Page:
Peugeot deal brings no cheer at Ambassador’s Uttarpara plant
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Kolkata: The Ambassador brand is changing hands, but at the factory that once built the iconic car, there is little hope of a second life.
“Will they not come back to Uttarpara?” asked Binod Singh, one of the 600-odd workers at the factory in the Kolkata suburb where Hindustan Motors Ltd (HM) manufactured the car till 2014.
On Friday, Hindustan Motors announced an agreement with Groupe PSA, the maker of Citroen and Peugeot cars, to sell the Ambassador brand along with all its goodwill for Rs80 crore. The announcement fuelled speculation that the command economy icon of Indian roads might be brought back to life.
Over the weekend, the French car maker clarified that it hasn’t decided on products and brands to be launched in India. Groupe PSA has agreed to form a joint venture company with Hindustan Motors’s promoter, the CK Birla group, to manufacture cars in India for local needs.
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The joint venture, in which Groupe PSA will hold 80%, will manufacture cars in Tamil Nadu. The CK Birla group has a car assembly facility in Chennai, which was once a part of Hindustan Motors and has now been carved out and is held under Hindustan Motors Finance Ltd.
“We have not yet decided on the products and brands we will launch in India,” said Pierre-Olivier Salmon, head of corporate information at Groupe PSA. “But the partnership between Groupe PSA and the CK Birla group will benefit from the iconic Ambassador brand.”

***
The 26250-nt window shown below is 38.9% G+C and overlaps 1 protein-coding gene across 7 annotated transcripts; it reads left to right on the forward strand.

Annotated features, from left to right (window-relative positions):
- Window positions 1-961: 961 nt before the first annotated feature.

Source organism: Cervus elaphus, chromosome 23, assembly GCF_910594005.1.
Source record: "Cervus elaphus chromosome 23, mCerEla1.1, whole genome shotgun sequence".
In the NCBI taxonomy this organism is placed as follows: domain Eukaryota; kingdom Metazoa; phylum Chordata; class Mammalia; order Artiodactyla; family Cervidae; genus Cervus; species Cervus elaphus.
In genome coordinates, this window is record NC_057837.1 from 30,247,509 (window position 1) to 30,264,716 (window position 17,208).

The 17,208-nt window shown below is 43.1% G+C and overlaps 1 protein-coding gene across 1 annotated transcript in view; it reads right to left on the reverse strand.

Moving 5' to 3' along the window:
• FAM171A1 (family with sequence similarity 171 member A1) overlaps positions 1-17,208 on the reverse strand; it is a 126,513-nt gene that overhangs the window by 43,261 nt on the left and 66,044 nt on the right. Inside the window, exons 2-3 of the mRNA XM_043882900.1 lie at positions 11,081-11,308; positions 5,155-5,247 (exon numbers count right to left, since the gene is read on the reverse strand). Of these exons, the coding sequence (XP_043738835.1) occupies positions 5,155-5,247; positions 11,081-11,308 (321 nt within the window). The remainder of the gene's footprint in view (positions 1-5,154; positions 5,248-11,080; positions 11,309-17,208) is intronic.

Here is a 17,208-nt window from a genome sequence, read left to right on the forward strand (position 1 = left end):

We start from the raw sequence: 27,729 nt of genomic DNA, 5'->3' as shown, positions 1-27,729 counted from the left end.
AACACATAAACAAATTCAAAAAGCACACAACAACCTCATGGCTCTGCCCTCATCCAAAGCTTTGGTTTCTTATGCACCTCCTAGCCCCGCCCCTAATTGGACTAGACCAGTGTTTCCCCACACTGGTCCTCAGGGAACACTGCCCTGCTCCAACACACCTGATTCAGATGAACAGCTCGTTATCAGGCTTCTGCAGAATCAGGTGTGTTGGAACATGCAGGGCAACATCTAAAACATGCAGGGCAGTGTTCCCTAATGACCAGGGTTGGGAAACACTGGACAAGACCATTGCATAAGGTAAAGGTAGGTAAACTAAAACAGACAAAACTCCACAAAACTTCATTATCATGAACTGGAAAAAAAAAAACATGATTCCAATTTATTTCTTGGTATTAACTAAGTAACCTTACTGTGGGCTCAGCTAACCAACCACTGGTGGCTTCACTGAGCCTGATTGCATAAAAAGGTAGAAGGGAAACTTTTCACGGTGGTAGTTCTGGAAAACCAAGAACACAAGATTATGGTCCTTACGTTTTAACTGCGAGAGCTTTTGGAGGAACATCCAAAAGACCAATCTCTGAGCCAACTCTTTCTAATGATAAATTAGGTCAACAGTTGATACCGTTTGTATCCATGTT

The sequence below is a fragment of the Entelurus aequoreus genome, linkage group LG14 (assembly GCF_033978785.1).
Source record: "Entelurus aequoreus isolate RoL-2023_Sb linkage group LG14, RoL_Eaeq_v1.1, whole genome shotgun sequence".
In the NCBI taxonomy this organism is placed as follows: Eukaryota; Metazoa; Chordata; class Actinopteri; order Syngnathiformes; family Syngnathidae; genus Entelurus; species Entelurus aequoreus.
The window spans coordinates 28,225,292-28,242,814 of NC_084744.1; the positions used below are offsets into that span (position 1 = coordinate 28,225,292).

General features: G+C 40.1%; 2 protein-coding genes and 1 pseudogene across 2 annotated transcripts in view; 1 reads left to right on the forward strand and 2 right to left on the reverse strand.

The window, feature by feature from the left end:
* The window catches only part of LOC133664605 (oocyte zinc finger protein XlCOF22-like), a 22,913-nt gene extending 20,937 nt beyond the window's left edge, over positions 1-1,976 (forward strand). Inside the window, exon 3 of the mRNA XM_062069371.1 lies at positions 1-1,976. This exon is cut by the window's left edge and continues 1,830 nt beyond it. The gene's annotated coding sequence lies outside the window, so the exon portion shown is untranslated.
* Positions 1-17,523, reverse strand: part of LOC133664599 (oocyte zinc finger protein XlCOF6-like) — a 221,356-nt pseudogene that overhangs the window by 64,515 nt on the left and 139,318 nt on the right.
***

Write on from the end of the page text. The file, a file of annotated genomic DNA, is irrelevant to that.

An Hindustan Motors spokesperson said in an email that the company continues to “explore opportunities” with potential partners to revive manufacturing at Uttarpara, and that the sale of the Ambassador brand will help pay off workers’ dues and settle liabilities with lenders.
But the likes of Singh had expected more from the sale of the Ambassador, which, in their view, can still be revived for Indian roads.
The Ambassador clearly failed to keep pace with competition and was withdrawn at a time when its demand even as a taxi on the roads of Kolkata was almost gone. That happened when the local administration lifted restrictions on registration of other cars as taxis in Kolkata. The crutch taken away, the Ambassador couldn’t cope anymore. The once ubiquitous car is now mostly seen as rickety “meter-taxis” in Kolkata, struggling to stay afloat in competition against app cabs.
The picture at Uttarpara is somewhat similar: the homes in Hindustan Motors’s worker colonies have not had power connections for two years. Some 350 families still live in company residences, said Shashibhusan Rai, who started to work at Uttarpara in 1997 as a contract worker after his father, a permanent worker, died.
The management is pressuring workers to leave with a compensation of Rs1 lakh each, claimed Digvijay Singh, who refused to accept the severance package previously offered under a voluntary retirement scheme.
“Even water comes to our homes in a trickle, and only for one hour, whereas the company had committed that we will receive water for at least three hours a day,” he said.
But the biggest concern for people who have not yet left the factory is law and order. Machines are being routinely stolen from the factory, claimed Rai. “Only the other day, something fell off the truck while being lifted,” he said. “We informed the police and it was recovered.”
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Rai, who travels 3km everyday to collect drinking water, doesn’t venture out of his home once night descends. For him and his colleagues at Uttarpara, there’s still no dawn in sight even with the Ambassador driving into the stable of a revived French automobile giant.